Votes & Co-Sponsorships

Below are votes where Gabbard voted with Republicans and/or did not vote with progressives. (Go to specific pages for votes on Syria/Assad and reproductive rights.)


Also listed are Democrat-supported bills that Gabbard hasn't co-sponsored and occasions when she's introduced her own bills that are supported by Republicans rather than supporting the existing Democrat version.

Islamaphobic and Anti-Refugee Votes

In 2014, Tulsi Gabbard called on the Obama Administration to immediately suspend the Visa Waiver Program for countries -- like Britain, Germany, and France -- that have citizens fighting alongside Islamic extremists in the Middle East or elsewhere. Civil Beat reported on her statements. 

In 2015, Gabbard voted with Republicans to restrict Syrian refugees.

Gun Control Votes

Gabbard voted with 11 Democrats and 228 Republicans to pass HR 1181 in 2017 to reduce gun restrictions for mentally ill veterans. On March 10, 2018, Gabby Giffords' husband Captain Mark Kelly, who is currently running for US Senate, made this statement about the Yountville, California shooting.

Gun Control Co-Sponsorships

Gabbard did not co-sponsor the Assault Weapons Ban of 2015She only co-sponsored the 2018 version of the 2015 bill, HR 5087, after a celebrity raised the issue on Twitter. She was 171st out of 176 co-sponsors. 

The Assault Weapons Ban was one of many bills that was discussed after the Stoneman Douglas High School shooting in Parkland, Florida on February 14, 2018. Gabbard signed her name to a few gun control bills about two weeks after the shooting, such as HR 4240, HR 1612, and HR 1478.


Gabbard never co-sponsored HR 3464, the "Background Check Completion Act of 2017," though she has signed on to two background check bills in the 2019-2020 Congress.


Civil Beat referred to Gabbard's gun control record as a "moving target." 


Gabbard also co-sponsored "bi-partisan" gun-control bills that had limited scope and support. For example, in November 2017, she became the only co-sponsor of HR 4365, the "Domestic Violence Loophole Closure Act," introduced by Republican Scott Taylor, who has an "A" Rating from the National Rifle Association. The bill focused on the prompt reporting for national instant criminal background check system purposes of members of the Armed Forces convicted of domestic violence offenses under the Uniform Code of Military Justice . 






















A different bill protecting all domestic violence and stalking victims, HR 2670, was introduced in July 2017, and ultimately had 86 co-sponsors. Gabbard became the 76th co-sponsor in December 2017 -- after she signed on to Taylor's bill.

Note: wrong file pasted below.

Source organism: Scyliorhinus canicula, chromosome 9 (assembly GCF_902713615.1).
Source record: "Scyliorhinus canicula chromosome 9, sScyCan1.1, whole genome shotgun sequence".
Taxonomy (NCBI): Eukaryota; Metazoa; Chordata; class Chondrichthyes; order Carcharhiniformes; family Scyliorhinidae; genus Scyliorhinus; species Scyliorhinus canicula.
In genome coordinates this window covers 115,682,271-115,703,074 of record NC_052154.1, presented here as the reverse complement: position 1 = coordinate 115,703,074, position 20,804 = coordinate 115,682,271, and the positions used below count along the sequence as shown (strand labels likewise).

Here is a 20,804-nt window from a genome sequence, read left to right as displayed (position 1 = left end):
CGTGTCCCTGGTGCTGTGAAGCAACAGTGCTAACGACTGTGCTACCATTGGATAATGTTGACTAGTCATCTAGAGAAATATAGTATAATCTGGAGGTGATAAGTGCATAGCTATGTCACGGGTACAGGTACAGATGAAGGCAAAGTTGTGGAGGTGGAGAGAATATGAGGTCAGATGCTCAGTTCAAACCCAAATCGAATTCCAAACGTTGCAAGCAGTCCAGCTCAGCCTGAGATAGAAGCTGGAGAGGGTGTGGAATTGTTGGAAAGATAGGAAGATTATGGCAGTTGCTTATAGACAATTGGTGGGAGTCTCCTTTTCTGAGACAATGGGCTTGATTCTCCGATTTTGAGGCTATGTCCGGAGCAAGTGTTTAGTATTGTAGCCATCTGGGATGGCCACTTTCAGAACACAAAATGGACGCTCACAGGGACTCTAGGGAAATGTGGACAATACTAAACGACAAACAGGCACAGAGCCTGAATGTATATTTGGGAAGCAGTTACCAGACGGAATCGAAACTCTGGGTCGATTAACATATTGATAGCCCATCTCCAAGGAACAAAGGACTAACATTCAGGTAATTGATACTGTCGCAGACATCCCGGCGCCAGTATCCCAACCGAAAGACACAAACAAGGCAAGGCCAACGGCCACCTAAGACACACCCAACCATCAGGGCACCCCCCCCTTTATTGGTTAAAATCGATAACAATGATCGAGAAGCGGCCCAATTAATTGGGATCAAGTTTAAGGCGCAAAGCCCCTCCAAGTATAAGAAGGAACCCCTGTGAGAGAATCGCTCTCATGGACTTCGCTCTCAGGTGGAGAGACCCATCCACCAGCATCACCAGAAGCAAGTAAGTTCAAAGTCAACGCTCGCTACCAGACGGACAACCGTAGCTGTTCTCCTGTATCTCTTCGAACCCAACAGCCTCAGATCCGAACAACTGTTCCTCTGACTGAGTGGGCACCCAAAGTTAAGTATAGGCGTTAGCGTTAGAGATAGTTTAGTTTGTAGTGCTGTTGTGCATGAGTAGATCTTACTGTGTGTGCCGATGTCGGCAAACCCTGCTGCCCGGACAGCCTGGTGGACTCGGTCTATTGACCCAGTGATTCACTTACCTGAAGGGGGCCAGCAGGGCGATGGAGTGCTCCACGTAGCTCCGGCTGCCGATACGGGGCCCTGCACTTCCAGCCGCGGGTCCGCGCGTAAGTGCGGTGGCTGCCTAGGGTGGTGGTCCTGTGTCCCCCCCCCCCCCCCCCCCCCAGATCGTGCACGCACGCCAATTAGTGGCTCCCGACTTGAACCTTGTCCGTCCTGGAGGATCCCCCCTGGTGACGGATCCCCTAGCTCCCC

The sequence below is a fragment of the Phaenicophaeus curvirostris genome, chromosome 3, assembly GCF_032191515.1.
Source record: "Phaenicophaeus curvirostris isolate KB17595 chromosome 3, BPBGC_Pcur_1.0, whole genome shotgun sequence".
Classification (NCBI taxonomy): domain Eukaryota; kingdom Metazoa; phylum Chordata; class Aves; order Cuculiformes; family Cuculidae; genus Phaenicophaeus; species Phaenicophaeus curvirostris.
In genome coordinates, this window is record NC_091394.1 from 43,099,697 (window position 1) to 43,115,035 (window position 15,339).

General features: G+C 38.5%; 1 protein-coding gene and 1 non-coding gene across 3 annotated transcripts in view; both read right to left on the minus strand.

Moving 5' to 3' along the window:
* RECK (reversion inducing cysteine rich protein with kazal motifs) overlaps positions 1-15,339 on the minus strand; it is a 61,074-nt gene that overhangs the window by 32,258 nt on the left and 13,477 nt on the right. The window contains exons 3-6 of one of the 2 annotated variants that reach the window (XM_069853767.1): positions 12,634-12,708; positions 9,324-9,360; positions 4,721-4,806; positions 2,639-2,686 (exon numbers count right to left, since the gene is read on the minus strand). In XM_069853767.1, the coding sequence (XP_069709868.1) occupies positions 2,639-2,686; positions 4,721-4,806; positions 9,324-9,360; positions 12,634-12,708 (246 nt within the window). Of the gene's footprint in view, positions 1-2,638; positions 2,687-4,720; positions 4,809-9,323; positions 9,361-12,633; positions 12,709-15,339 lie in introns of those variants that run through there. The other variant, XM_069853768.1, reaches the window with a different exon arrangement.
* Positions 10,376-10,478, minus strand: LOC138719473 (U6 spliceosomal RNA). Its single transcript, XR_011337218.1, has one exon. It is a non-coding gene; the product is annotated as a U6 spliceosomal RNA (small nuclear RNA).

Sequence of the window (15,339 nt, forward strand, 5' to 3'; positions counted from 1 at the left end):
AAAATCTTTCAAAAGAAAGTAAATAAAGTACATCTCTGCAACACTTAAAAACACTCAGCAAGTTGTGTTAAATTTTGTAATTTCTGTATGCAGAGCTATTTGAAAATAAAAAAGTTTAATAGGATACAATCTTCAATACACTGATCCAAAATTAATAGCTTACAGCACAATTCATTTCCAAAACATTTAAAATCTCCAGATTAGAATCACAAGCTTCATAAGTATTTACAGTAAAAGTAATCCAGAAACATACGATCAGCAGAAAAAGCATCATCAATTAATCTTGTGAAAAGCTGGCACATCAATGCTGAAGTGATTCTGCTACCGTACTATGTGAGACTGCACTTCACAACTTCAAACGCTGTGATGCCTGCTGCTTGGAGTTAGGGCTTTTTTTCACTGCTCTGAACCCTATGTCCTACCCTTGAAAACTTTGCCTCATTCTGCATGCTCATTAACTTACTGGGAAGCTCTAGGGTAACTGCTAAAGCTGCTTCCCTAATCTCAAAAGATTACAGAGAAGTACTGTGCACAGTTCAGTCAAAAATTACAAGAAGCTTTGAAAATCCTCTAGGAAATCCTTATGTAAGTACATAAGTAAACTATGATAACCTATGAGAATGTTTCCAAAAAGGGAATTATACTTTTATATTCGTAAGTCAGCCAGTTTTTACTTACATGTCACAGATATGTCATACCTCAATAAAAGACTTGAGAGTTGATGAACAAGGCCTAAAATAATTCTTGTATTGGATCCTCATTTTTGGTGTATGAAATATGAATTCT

Similar to HR 4365, on March 14, 2018, Gabbard joined two Republicans, Brian Mast and Peter King, to introduce HR 5286, the "Mass Violence Prevention Reform Act." No other members of Congress in either party ever added their names to the bill.

Tweet by Tulsi Gabbard's sister Vrindavan's summer 2019

In the 2019-2020 116th Congress, Gabbard continues to avoid co-sponsoring gun control legislation. As of September 8, 2019, she has not added her name to:

HR 1186 -Keep Americans Safe Act, which as of 9/8/19 had 141 Democratic co-sponsors.

H.R.1236 - Extreme Risk Protection Order Act of 2019, which as of 9/8/19 had 170 Democratic co-sponsors and two Republican co-sponsors,

H.R.2708 - Disarm Hate Act, which as of 9/8/19 had 140 Democratic co-sponsors.

Affordable Care Act - Implementation of Tax Penalties and IPAB Votes

In 2014, Gabbard was one of just 27 Democrats who voted with House Republicans to pass HR 4118 to delay tax penalties for failing to buy health insurance under ObamaCare. Most of the Democrats who voted for the bill were seen as vulnerable in their next elections. Gabbard had no opponent in the Democratic Primary in 2014. 


Rep Colleen Hanabusa, who voted against the bill, said, “This marks the House GOP’s 50th vote to weaken, undermine, or repeal the Affordable Care Act, and we just voted on a bill identical to this one back in July."


Then In 2017, Gabbard voted with 76 Democrats and 231 Republicans on HR 849 to abolish the Affordable Care Act's Independent Payment Advisory Board (IPAB), derogatorily referred to as "death panels" by Republicans.


According to the Washington Post Editorial Board:

"In a health-care bill that was mostly about extending benefits to uninsured Americans, the IPAB was one of the few checks on how much national wealth would go to the inefficient health-care industry. If Medicare spending growth breached relatively generous targets, the expert panel would recommend money-saving payment reforms — though it could not ration care, increase premiums or eliminate benefits. The board’s recommendations would automatically phase in unless Congress objected. If anything, the law limited the experts too much."